He worked on the Mongabay website on nights and weekends. And then, in mid-2003, Google began paying to place ads on websites. He signed up, and "within six months, the revenue from the ads was equal to about half my take-home pay," he says.
Pursuing that passion
"I thought, maybe I could quit my job and pursue my passion," Mr. Butler says. He did just that, much to the consternation of his parents. "They were quite skeptical," he says.
He first expanded his website aimed at informing kids about rainforests, which he had translated into 39 languages. Then he launched an environmental news service.
Although "the news service was literally just me in my apartment writing news articles," it gained respect because Mr. Butler was "ruthlessly objective in the reporting." "We were consistent," he says, and he wrote a lot.
Mr. Butler wrote so much, in fact, that "people thought Mongabay was a big entity," he says, and asked him for favors such as the loan of his (nonexistent) helicopter.
Becoming a nonprofit
The website survived, even through the dot.com bust, but didn't thrive. That began to change in 2012 when Mr. Butler decided to become a nonprofit "so I could go to philanthropic organizations and individuals" for grants and donations to fund more reporting projects.
With a two-year grant from the Ford Foundation, Mongabay began its first project, an Indonesian news service.
"At that time, I had been to Indonesia only once, and I spoke maybe two words of Indonesian," he says. But he felt the country was at a tipping point, with rampant development destroying communities and forests.
Transparency about what was going on there was lacking, so he believed, he says, "there would be a lot of interest, (and) I could really have some impact."
Mr. Butler's job posting for three environmental reporters brought 200 applicants in two weeks. He hired four of them, and a month later launched the Mongabay Indonesia website. A month later it was the most read Indonesian language environmental news service, he says.
"It happened really fast. I think it showed there was a real hunger for information there," he says.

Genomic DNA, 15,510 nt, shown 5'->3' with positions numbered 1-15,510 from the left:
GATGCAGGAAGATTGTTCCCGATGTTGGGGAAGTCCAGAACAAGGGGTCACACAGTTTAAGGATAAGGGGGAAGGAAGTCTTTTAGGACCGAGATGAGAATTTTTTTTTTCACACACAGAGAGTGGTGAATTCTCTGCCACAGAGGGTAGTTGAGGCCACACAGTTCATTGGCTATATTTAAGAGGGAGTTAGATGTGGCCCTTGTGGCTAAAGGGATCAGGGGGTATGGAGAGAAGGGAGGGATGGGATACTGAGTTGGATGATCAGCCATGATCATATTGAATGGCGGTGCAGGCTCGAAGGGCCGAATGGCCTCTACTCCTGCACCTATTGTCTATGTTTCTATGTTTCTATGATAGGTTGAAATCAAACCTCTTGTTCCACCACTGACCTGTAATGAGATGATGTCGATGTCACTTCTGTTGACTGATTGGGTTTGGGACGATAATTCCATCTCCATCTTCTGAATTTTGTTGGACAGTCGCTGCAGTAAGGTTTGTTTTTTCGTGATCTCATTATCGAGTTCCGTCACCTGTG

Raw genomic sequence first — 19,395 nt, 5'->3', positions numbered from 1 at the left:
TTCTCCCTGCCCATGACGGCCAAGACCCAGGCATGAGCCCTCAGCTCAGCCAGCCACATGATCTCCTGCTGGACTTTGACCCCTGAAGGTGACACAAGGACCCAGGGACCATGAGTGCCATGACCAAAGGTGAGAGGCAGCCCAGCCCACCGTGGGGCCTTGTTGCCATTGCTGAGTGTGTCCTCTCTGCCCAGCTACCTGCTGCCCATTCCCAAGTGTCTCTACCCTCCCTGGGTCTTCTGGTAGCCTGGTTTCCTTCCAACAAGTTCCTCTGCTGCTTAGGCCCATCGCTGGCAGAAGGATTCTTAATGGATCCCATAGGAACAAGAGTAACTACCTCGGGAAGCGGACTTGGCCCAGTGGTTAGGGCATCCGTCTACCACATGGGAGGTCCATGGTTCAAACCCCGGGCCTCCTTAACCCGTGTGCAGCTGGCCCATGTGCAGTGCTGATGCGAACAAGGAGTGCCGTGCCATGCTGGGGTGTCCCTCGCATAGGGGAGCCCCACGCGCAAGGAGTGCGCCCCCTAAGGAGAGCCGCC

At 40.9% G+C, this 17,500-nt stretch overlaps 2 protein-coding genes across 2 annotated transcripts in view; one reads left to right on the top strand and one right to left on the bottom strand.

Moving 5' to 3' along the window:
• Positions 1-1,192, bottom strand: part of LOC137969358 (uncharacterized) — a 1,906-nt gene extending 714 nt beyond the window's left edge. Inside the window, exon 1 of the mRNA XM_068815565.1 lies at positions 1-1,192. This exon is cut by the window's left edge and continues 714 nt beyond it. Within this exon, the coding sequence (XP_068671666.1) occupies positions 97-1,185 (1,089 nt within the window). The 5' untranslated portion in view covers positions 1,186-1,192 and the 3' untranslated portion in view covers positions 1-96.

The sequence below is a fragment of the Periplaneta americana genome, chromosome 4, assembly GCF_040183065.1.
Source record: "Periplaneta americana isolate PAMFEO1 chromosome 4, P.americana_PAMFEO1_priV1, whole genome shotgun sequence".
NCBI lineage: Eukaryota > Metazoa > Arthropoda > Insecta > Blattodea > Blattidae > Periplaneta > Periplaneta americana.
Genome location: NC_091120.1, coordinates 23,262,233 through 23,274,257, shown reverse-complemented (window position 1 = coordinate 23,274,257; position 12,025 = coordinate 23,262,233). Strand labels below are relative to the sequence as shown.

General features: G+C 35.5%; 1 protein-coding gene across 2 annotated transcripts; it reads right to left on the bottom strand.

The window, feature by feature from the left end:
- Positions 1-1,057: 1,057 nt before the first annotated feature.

Mongabay also hired a network of Indonesian correspondents, many of them journalists who can't write about environmental topics for the other publications they work for.
The success of the Indonesian website has since been duplicated in Latin America and, soon will be launched in India. The company now has a podcast and has recently hired videographers.
"We've been growing at pretty much 100 percent a year," Mr. Butler says. "It's going to slow down, we can't grow like that forever."
Funders have included the MacArthur Foundation, the Packard Foundation, the government of Norway, the California Community Foundation, the Silicon Valley Community Foundation, the Gordon & Betty Moore Foundation and the National Fish and Wildlife Foundation.
The success means Mr. Butler's role has changed. "I've gone from creating the content, writing probably 70-80 hours a week, to almost writing nothing because I'm so focused on managing the organization, (and) strategy," he said, as well as doing most of the fundraising. Still, in 2016 he averaged 95-hour work weeks, he says.
But that's about to change as well. Mr. Butler and his wife, Alyson Blume (who grew up in Menlo Park), are expecting their first child soon.
"I recognize that once I have a family, it will change quite a bit," he says. "I want to be around for my child and give him similar experiences to what I had growing up. I think it's really important."
His parents still live in Atherton, and his mom's still a travel agent, although his dad recently retired. One thing has changed, though.
"They're very supportive of what I do now," Mr. Butler says. "They're no longer skeptics."
How Mongabay's reporting changed things
Three stories, reported by the Mongabay environmental news and education website, demonstrate the impacts of its reporting.